7 Myths About Outsourcing That Could Be Slowing Your Growth


Decades ago, outsourcing was considered a dirty word. The distain for robo-calling mixed with ineffective vendor choices made outsourced calls a major point of friction for customers. Today, outsourcing looks much different. The industry is led by customer-focused vendors concentrating on driving quality to increase lifetime value and taking proactive measures to prevent customer strife.

Still, myths about outsourcing persist.  Whether you need help answering your inbound customer support calls or outbound calls to collect past due accounts, outsourcing isn’t as scary or difficult as you might think. Check out these common outsourcing myths and why you shouldn’t believe them.

  1. Strangers can’t be trusted with my customers

A solid training program can create a seamless, frictionless experience for customers. Quality programs include instruction on your company’s culture, products/services, and CRM. There should also be investments from the vendor in hiring subject matter experts that truly understand your industry and correct terminology.  The goal is to bridge the gaps between your two companies and create a customized solution that leverages the vendor’s outsourcing experience while addressing your business and retention challenges.

  1. Outsourcing means offshoring

Often, the terms “outsourcing” and “offshoring” are used interchangeably, but they’re not the same thing. Outsourcing simply means turning to a third-party to assist with a service. Offshoring is when you outsource to a vendor outside of your country, particularly if you don’t share a border with that country. Offshoring is just one form of outsourcing, and U.S. based-only vendors are available.

  1. It’s too expensive

Cost is a main reason why companies look to outsource. Floor space. Recruiting and hiring. Keeping up with technology. Unpredictable call volumes. Keeping your inbound and outbound calling programs strictly internal gets pricey. Outsourcing vendors have all of this at the ready and can scale their staff and technologies with ease and minimal cost. With flexible per call or per agent pricing, your costs are far more predictable and a fraction of what you’d pay to do it all yourself.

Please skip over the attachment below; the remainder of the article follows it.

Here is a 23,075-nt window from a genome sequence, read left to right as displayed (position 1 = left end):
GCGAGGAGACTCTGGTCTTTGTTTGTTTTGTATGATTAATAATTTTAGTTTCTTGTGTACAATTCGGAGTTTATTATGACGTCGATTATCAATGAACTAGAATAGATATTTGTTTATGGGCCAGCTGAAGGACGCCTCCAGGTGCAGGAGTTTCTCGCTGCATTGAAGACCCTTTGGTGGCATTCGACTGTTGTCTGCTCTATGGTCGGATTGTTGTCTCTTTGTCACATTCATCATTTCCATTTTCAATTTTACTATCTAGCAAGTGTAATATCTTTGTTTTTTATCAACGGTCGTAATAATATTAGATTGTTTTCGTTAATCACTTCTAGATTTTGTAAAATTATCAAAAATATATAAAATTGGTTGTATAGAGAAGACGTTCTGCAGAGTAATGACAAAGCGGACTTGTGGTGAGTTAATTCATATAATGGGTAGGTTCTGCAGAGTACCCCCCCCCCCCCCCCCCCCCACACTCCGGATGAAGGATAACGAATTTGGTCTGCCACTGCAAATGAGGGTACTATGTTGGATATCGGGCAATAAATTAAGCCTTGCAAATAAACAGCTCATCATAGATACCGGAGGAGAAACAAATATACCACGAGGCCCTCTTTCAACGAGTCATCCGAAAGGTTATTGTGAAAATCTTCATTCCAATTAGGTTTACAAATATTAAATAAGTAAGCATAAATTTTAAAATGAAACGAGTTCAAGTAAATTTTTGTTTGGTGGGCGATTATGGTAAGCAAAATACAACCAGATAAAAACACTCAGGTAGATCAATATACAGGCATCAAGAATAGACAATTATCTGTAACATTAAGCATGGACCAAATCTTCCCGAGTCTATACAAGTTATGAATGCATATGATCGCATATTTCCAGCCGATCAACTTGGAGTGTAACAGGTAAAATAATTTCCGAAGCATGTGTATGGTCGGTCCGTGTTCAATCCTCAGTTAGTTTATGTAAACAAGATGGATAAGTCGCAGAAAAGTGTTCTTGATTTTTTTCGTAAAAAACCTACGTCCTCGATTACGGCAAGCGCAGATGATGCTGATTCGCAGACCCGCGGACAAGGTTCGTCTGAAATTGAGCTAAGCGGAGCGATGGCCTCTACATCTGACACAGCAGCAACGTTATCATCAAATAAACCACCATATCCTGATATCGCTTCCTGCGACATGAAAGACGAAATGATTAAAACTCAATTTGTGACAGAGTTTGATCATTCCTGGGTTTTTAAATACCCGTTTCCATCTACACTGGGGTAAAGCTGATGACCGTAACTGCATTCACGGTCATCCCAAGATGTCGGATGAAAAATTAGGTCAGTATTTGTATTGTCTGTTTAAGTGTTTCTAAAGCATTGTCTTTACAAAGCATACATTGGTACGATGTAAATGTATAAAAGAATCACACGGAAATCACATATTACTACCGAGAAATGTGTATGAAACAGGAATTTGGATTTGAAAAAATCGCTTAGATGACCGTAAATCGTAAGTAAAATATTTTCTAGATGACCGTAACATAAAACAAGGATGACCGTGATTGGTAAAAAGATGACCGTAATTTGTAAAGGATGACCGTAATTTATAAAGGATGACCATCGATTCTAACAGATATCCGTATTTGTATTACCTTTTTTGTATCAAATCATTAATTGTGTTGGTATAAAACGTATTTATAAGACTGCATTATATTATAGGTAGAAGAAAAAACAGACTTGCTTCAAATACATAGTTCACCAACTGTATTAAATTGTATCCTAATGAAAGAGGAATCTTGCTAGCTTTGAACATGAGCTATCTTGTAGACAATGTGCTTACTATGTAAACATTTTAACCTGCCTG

1. My data isn’t secure with another company

Comprehensive data security is an expensive infrastructure investment to take on yourself, and it’s even harder to do well and manage in the long-term. Because many outsourcing vendors service a variety of clients in different industries, they often have heightened protocols to meet the standards of those varied industries. These enhanced settings, protocols, and technology are often leveraged by other clients like you, bolstering protection without incurring all the costs yourself. Plus, there are many means through which you can verify a vendor’s security. Site visits, testing, and reviewing certifications are just a few.

  1. I’ll lose control of my accounts

Any reputable vendor understands the value of transparency. They understand that everything they do and say reflects on your company and your brand. Often, they can work directly from your system, giving you full access to what they’re doing and when. Their activities should be followed up with full reports outlining successes and areas for improvement. Together, you and the vendor can devise agreeable solutions to address the issues.

  1. Outsourcing means contributing to unemployment

That’s only true is you’re not using U.S. based outsourcing and if you plan to abandon your internal call centers completely. Though, many companies use outsourcing to supplement their existing staff. Plus, revenue increases associated with outsourcing outcomes (like greater customer satisfaction and loyalty, for instance) are usually reinvested back into the company leading to more growth and job opportunities.

  1. Only big companies outsource

The right partner can scale staffing and program needs to fit your company, size, budget, and call volume. By outsourcing, small companies can afford to stay competitive without incurring the costs and duties of overseeing an entire additional department. Any size company can use outsourcing to bring in subject matter experts to fill service gaps. New companies turn to outsourcing when they’re not sure what support their customers need or how to deliver it properly.

At the end of the day, all these outsourcing myths really boil down to are two key thoughts. First, outsourcing, like anything, is the product of the effort you put into it. If companies invest a little extra care and time upfront to find the right vendor for their business and customer needs, that effort will be rewarded later.

Second, companies need to oversee outsourcing vendors like they would any partner. The goal is not to suffocate vendors and prevent autonomy, but rather to ensure alignment and calibrate if, and when, necessary.

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